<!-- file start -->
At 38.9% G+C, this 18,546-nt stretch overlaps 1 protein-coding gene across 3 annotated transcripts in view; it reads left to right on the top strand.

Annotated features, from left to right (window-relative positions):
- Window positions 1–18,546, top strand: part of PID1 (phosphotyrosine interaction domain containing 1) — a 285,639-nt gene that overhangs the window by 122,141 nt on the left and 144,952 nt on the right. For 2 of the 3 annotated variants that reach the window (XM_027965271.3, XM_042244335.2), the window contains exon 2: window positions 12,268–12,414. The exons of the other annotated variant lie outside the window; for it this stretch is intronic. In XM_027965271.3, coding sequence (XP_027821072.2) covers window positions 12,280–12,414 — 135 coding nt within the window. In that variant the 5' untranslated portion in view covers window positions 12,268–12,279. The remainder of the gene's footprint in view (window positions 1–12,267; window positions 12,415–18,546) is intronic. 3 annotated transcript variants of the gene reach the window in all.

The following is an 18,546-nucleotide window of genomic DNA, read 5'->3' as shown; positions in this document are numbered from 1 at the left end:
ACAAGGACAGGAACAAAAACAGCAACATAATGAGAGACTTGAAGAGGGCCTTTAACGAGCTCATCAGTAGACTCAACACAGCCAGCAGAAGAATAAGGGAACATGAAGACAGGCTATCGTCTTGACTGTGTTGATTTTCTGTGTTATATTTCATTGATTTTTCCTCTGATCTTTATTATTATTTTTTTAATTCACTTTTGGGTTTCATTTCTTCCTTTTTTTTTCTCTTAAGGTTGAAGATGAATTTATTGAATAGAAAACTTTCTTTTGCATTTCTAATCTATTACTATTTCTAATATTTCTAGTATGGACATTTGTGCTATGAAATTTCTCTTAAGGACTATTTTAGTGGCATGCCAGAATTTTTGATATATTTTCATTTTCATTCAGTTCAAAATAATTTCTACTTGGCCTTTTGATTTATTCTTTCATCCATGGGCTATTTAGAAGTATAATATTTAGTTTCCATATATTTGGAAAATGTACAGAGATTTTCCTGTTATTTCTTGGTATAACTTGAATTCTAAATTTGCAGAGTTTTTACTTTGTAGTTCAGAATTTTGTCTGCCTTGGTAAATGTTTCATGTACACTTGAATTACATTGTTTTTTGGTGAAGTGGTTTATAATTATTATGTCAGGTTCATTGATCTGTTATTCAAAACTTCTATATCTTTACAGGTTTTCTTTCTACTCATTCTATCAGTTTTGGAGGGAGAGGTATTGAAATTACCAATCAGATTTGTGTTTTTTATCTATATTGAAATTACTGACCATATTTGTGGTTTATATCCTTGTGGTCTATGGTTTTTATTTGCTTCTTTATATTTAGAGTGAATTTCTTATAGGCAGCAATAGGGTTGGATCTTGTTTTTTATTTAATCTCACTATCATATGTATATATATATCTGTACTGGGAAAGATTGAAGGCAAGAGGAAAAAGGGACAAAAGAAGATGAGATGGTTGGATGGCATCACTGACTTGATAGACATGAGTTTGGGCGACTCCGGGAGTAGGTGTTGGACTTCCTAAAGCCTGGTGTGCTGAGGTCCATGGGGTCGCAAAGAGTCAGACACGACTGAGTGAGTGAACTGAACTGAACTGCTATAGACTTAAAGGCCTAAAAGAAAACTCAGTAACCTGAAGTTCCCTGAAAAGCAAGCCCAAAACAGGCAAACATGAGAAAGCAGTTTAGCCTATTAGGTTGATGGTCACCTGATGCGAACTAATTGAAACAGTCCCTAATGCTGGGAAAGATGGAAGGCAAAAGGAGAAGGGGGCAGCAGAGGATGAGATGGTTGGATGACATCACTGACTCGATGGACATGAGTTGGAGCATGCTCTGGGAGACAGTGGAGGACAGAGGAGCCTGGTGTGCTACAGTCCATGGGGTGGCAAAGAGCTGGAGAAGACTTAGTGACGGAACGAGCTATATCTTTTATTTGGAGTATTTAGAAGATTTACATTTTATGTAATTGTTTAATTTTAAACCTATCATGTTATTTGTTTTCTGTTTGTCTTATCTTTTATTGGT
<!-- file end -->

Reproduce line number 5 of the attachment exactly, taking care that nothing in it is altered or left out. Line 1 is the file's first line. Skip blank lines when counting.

ACAAGGACAGGAACAAAAACAGCAACATAATGAGAGACTTGAAGAGGGCCTTTAACGAGCTCATCAGTAGACTCAACACAGCCAGCAGAAGAATAAGGGAACATGAAGACAGGCTATCGTCTTGACTGTGTTGATTTTCTGTGTTATATTTCATTGATTTTTCCTCTGATCTTTATTATTATTTTTTTAATTCACTTTTGGGTTTCATTTCTTCCTTTTTTTTTCTCTTAAGGTTGAAGATGAATTTATTGAATAGAAAACTTTCTTTTGCATTTCTAATCTATTACTATTTCTAATATTTCTAGTATGGACATTTGTGCTATGAAATTTCTCTTAAGGACTATTTTAGTGGCATGCCAGAATTTTTGATATATTTTCATTTTCATTCAGTTCAAAATAATTTCTACTTGGCCTTTTGATTTATTCTTTCATCCATGGGCTATTTAGAAGTATAATATTTAGTTTCCATATATTTGGAAAATGTACAGAGATTTTCCTGTTATTTCTTGGTATAACTTGAATTCTAAATTTGCAGAGTTTTTACTTTGTAGTTCAGAATTTTGTCTGCCTTGGTAAATGTTTCATGTACACTTGAATTACATTGTTTTTTGGTGAAGTGGTTTATAATTATTATGTCAGGTTCATTGATCTGTTATTCAAAACTTCTATATCTTTACAGGTTTTCTTTCTACTCATTCTATCAGTTTTGGAGGGAGAGGTATTGAAATTACCAATCAGATTTGTGTTTTTTATCTATATTGAAATTACTGACCATATTTGTGGTTTATATCCTTGTGGTCTATGGTTTTTATTTGCTTCTTTATATTTAGAGTGAATTTCTTATAGGCAGCAATAGGGTTGGATCTTGTTTTTTATTTAATCTCACTATCATATGTATATATATATCTGTACTGGGAAAGATTGAAGGCAAGAGGAAAAAGGGACAAAAGAAGATGAGATGGTTGGATGGCATCACTGACTTGATAGACATGAGTTTGGGCGACTCCGGGAGTAGGTGTTGGACTTCCTAAAGCCTGGTGTGCTGAGGTCCATGGGGTCGCAAAGAGTCAGACACGACTGAGTGAGTGAACTGAACTGAACTGCTATAGACTTAAAGGCCTAAAAGAAAACTCAGTAACCTGAAGTTCCCTGAAAAGCAAGCCCAAAACAGGCAAACATGAGAAAGCAGTTTAGCCTATTAGGTTGATGGTCACCTGATGCGAACTAATTGAAACAGTCCCTAATGCTGGGAAAGATGGAAGGCAAAAGGAGAAGGGGGCAGCAGAGGATGAGATGGTTGGATGACATCACTGACTCGATGGACATGAGTTGGAGCATGCTCTGGGAGACAGTGGAGGACAGAGGAGCCTGGTGTGCTACAGTCCATGGGGTGGCAAAGAGCTGGAGAAGACTTAGTGACGGAACGAGCTATATCTTTTATTTGGAGTATTTAGAAGATTTACATTTTATGTAATTGTTTAATTTTAAACCTATCATGTTATTTGTTTTCTGTTTGTCTTATCTTTTATTGGT